How High-Income Earners Can Make Roth IRA Contributions

For many retirees, taxes comprise one of the largest expenses they face after they stop working. Managing your tax situation and using a tax efficient withdrawal strategy is important to maximizing your investment portfolio. A key component to this is having money in a Roth IRA. Distributions from a Roth IRA are tax-free (so long as you are over 59.5 and the money has been in the account for at least 5 years). But how do you get money into a Roth IRA during your working years if you earn too much money and don’t qualify?

Here’s the strategy:

First, make a contribution to a Traditional IRA. Individuals filing single with modified adjusted gross income of $64,000 or less and individuals filing jointly with income of up to $103,000 can deduct their full contribution for the 2019 tax year. Deductions thereafter decrease and phase out completely once income reaches $74,000 for single filers and $123,000 for joint filers. If your income is above these amounts the IRS will still allow you to make a contribution, but you won’t get a deduction. Effectively, you make a non-deductible contribution to your Traditional IRA. Then, convert the Traditional IRA to a Roth IRA. This ultimately accomplishes the goal of funding the Roth IRA without making a direct contribution to a Roth IRA.

Here are two important things to consider when using this strategy:

1. Aggregation Rules – IRC Section 408(d)(2):  Typically, when you convert money from a Traditional IRA to a Roth IRA, you must pay taxes on the amount you convert. In this strategy, you are converting non-deductible contributions (contributions you already paid tax on) so no taxes are due at the time of conversion or when you withdraw the amount from your Roth IRA in the future. However, if you have pre-tax contributions in any Traditional IRA, that money will be subject to the Aggregation Rule. The IRS will aggregate those contributions with your non-deductible contributions, thereby making part of your conversion taxable. In order to bypass the Aggregation Rule, avoid commingling pre-tax contributions in your Traditional IRA with after-tax (i.e. non-deductible) contributions. Essentially, this means you don’t want to have any pre-tax money in a Traditional IRA. In addition, the IRS will look at ALL your Traditional IRA accounts as one bucket of money. This means you can’t convert just the after-tax portion on its own. If you have pre-tax money in a Traditional IRA and you have a 401k available to you through your employer, you can roll this pre-tax amount into your 401k without incurring a tax liability.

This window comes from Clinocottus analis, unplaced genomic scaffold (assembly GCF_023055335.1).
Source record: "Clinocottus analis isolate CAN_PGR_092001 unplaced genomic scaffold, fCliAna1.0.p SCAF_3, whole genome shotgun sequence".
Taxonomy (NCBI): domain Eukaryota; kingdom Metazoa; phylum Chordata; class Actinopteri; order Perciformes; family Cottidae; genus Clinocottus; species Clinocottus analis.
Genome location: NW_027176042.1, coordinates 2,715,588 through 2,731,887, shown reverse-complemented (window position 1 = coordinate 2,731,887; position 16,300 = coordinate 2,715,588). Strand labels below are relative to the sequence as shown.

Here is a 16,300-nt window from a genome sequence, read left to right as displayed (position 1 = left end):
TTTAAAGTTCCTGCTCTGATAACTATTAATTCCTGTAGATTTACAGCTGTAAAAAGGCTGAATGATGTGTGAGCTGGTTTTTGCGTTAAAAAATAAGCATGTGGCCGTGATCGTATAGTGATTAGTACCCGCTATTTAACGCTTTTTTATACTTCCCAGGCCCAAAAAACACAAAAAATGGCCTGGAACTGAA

2. Step Transaction Doctrine:  Doing these steps individually is acceptable. However, the Step Transaction Doctrine allows the IRS to view separate transactions done in rapid succession as a single tax event and treat them as such. There is a risk that the IRS could view the transactions as an attempt to make a non-permissible Roth IRA contribution and disallow it. How do you avoid this? Don’t contribute to a non-deductible IRA and then immediately convert to a Roth IRA. Give it some time to season. How much time is appropriate? Consider waiting 6-12 months to convert the non-deductible piece. You might also want to invest the contribution immediately and then convert 6-12 months later.

As you can see, there are many important details to take into consideration when deciding whether to utilize this strategy. For a more in-depth analysis of whether this makes sense for you please give our office a call and we will be happy to work through it with you.